As noted, another sensing option is to pre-charge the selected bit lines to a pre-charge voltage. Then, a selected bit line is allowed to discharged, based on the conduction current of the selected memory cell. FIG. 18A depicts a flowchart of one embodiment that uses such sensing. FIG. 18B depicts signals during one such embodiment. Steps of FIG. 18A that are similar to those of FIG. 17A have the same reference numerals and will not be discussed in detail. Also, many of the signals in FIG. 18B are similar to those of FIG. 17B, and will not be discussed in detail.

In step 1702, managing circuitry accesses information that indicates the distance of the selected memory cell from the source end of the NAND string. The number or location of the selected word line provides this information, in one embodiment.

In step 1704, a voltage is applied to the common source line 128. The magnitude of the voltage depends on the location of the selected memory cell along the NAND string.

If the process is being applied in a 2D NAND that is formed on a substrate, then the substrate is biased to the same voltage as the common source line 128, in step 1706.

In step 1808, the selected bit lines are pre-charged. This may be achieved by the sense amplifier having circuitry that pre-charges the bit line to a desired voltage. FIG. 18B depicts the selected bit line voltage being increased to Vprecharge at time t1.

In step 1810, a voltage is applied to the drain side select line. This voltage is of a suitable magnitude to turn on the drain side select gates of the NAND strings, given other voltages such as those on the bit lines. FIG. 18B depicts a voltage Vsgd applied to SGD (drain side select gate line) at time t1.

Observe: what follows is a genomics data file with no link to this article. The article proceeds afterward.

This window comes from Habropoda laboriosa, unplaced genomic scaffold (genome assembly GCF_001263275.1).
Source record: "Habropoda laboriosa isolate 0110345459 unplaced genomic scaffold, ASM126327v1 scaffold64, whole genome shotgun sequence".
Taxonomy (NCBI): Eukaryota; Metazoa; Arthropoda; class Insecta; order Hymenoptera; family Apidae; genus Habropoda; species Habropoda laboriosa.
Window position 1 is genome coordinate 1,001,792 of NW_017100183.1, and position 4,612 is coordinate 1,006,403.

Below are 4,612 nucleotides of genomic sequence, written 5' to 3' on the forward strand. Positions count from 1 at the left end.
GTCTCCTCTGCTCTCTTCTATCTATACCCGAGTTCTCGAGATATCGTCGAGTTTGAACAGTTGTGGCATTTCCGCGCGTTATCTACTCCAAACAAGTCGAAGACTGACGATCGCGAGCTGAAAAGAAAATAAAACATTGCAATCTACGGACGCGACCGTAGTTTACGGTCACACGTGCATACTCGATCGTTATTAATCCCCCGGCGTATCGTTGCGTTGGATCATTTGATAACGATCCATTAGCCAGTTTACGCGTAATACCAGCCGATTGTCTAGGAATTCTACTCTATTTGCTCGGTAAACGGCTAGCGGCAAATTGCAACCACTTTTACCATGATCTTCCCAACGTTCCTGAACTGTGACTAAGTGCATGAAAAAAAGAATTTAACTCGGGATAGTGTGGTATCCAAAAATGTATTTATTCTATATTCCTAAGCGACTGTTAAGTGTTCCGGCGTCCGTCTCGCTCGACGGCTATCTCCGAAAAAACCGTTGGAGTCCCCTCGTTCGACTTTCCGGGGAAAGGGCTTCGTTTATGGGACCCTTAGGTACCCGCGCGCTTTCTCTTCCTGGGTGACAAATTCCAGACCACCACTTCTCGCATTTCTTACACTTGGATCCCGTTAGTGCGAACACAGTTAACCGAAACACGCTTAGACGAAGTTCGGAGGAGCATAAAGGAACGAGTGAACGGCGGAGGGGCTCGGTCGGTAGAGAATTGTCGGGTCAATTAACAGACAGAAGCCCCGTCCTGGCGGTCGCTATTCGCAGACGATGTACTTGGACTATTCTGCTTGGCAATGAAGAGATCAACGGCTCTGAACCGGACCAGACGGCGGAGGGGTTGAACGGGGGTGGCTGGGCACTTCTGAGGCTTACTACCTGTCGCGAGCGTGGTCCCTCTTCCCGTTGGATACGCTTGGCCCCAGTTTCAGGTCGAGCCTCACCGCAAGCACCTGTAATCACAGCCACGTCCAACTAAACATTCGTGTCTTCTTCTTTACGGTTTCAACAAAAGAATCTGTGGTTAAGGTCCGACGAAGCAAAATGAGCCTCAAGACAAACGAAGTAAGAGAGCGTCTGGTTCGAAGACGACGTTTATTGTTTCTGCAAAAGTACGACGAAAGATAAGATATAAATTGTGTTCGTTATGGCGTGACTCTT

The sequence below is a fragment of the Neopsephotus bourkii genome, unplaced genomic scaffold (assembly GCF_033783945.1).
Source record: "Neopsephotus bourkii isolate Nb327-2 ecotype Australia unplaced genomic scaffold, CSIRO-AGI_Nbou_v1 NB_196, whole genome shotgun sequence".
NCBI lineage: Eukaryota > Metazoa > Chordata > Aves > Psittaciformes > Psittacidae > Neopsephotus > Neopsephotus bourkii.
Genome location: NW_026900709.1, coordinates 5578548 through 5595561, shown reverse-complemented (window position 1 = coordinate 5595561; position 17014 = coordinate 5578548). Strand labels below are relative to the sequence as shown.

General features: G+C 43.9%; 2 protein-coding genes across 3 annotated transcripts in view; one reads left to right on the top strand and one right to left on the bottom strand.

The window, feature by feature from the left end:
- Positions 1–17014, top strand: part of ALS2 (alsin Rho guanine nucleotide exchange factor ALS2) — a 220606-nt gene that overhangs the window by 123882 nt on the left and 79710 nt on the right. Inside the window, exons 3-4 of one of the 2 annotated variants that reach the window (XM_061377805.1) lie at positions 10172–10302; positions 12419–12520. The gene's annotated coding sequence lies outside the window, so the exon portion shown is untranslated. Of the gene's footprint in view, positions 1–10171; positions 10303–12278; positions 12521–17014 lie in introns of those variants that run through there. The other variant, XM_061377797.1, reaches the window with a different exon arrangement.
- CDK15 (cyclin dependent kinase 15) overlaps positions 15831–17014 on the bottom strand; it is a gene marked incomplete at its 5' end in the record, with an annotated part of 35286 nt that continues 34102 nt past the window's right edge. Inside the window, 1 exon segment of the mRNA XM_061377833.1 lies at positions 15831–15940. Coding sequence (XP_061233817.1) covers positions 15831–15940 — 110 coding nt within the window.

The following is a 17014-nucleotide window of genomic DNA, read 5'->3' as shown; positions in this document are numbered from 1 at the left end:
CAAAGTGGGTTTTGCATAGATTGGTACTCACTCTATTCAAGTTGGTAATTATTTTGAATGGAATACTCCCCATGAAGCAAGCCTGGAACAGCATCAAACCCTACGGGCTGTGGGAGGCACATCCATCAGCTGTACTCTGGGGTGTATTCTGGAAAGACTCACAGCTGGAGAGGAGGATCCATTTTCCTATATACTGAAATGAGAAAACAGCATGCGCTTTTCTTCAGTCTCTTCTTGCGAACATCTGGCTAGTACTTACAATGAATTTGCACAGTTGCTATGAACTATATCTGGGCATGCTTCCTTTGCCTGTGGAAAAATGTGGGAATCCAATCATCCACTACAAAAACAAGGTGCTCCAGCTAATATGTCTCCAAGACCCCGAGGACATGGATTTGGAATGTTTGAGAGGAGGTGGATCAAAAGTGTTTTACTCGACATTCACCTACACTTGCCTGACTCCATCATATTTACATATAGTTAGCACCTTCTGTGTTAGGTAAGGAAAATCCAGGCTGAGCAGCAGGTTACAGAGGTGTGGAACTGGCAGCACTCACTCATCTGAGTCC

In step 1712, a read pass voltage (e.g., VreadS) is applied to source side unselected word lines. The magnitude of the read pass voltage depends on the location of the selected memory cell along the NAND string.

In step 1714, a read pass voltage is applied to unselected word lines that neighbor the selected word line. The magnitude of this voltage is not required to depend on the location of the selected word line.

In step 1716, a read pass voltage (e.g., VreadD) is applied to drain side unselected word lines. The magnitude of the read pass voltage depends on the location of the selected memory cell along the NAND string.

In step 1817, the NAND strings are allowed to control the voltage on their respective bit lines. This may be achieved by circuitry in the sense module 880. For example, a transistor that was applying the pre-charge voltage to the bit lines can be disconnected from the bit lines. Additionally, the source side of the NAND strings may be connected to the common source line 128 to allow current to flow from the NAND string to the common source line 128. FIG. 18B shows the voltage on the common source line SGS going to Vsgs at time t2.

In step 1718, one or more read reference voltage are applied to the selected word line (WLn).

In step 1820, the bit lines are sensed. If the threshold voltage of the memory cell selected for reading is greater than Vcgr applied to the selected word line WLn, then the selected memory cell will not turn on and the bit line will not discharge, as depicted by signal line 1850. If the threshold voltage in the memory cell selected for reading is below Vcgr or below the verify level applied to the selected word line WLn, then the memory cell selected for reading will turn on (conduct) and the bit line voltage will dissipate, as depicted by curve 1852. At some point after time t2 and prior to time t3 (as determined by the particular implementation), the sense module 880 will determine whether the bit line voltage has dissipated a sufficient amount. Thus, the condition of the memory cell with respect to the reference voltage is determined.